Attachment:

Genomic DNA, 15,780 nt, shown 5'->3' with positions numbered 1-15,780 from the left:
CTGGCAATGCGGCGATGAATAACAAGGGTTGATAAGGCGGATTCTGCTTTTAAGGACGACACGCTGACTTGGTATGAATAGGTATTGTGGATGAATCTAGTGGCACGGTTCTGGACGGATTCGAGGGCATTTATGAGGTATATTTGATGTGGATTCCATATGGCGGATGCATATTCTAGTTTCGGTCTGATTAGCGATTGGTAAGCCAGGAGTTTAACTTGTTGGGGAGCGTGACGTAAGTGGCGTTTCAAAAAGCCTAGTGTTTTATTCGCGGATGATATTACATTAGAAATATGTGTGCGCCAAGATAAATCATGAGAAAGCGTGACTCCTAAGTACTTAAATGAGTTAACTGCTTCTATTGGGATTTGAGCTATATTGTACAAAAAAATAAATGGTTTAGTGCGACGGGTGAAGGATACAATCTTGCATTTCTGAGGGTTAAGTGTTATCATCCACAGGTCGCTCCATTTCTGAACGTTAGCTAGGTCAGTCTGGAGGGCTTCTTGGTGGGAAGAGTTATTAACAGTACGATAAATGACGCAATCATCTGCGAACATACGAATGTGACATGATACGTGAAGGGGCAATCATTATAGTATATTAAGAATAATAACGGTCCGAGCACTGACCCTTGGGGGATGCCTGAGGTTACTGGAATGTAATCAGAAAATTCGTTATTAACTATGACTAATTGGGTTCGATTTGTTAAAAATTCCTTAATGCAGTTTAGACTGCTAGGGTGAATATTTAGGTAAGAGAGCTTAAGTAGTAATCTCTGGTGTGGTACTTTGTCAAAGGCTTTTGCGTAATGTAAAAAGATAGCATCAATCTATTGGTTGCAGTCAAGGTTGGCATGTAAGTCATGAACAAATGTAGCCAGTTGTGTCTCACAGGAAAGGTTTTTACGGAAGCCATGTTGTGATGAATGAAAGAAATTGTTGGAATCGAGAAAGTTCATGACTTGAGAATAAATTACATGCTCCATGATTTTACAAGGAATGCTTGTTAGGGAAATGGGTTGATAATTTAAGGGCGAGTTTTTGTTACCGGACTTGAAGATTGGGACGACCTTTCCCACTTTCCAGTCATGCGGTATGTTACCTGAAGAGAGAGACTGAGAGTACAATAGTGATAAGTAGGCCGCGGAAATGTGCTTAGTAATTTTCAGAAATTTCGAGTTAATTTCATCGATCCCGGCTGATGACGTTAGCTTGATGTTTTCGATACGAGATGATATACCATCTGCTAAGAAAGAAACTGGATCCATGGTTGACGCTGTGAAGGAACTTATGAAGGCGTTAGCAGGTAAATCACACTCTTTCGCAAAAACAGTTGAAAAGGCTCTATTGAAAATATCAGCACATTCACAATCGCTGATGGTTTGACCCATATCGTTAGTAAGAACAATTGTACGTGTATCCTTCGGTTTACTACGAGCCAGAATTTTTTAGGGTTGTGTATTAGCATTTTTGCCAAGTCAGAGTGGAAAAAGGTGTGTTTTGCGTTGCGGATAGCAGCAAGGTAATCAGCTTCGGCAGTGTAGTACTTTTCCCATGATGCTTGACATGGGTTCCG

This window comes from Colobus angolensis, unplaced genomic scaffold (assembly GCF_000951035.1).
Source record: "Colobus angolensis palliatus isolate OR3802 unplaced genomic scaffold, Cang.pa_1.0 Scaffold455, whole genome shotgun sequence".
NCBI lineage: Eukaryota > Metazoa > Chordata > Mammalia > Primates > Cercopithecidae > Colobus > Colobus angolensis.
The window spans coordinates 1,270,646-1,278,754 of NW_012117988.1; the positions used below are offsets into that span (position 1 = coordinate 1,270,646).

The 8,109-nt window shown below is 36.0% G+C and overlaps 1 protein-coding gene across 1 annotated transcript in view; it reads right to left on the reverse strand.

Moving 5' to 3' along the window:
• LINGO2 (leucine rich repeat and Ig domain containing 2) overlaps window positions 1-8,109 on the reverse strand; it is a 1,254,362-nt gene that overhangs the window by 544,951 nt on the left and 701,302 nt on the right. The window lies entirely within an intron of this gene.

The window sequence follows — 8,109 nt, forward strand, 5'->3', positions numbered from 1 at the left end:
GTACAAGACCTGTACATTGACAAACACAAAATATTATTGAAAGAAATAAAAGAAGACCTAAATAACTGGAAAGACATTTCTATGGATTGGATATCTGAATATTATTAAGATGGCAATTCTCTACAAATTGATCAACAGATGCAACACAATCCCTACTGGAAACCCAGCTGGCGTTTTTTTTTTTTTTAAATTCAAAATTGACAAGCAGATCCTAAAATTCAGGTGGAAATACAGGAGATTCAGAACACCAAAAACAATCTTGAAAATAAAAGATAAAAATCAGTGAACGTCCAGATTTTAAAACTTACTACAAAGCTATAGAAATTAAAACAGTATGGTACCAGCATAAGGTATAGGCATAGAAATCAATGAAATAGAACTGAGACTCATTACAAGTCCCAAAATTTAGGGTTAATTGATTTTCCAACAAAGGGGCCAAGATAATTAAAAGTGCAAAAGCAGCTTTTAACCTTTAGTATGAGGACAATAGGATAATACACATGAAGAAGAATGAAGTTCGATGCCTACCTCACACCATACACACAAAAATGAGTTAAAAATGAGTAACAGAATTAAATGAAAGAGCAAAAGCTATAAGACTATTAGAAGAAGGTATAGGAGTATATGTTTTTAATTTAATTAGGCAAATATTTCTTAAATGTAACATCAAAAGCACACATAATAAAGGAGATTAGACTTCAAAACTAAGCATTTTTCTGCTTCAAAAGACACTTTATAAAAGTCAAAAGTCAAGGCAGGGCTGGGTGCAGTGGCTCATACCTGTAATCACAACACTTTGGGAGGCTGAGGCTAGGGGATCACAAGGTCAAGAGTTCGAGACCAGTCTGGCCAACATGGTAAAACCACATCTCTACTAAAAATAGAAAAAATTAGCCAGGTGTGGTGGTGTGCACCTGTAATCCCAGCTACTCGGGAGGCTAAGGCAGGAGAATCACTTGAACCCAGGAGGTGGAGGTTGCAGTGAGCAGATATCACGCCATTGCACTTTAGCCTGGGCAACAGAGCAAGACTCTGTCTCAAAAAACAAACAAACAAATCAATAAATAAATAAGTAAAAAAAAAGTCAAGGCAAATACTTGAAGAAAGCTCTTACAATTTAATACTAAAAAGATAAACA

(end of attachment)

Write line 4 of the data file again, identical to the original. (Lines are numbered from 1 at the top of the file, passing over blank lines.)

Source record: "Colobus angolensis palliatus isolate OR3802 unplaced genomic scaffold, Cang.pa_1.0 Scaffold455, whole genome shotgun sequence".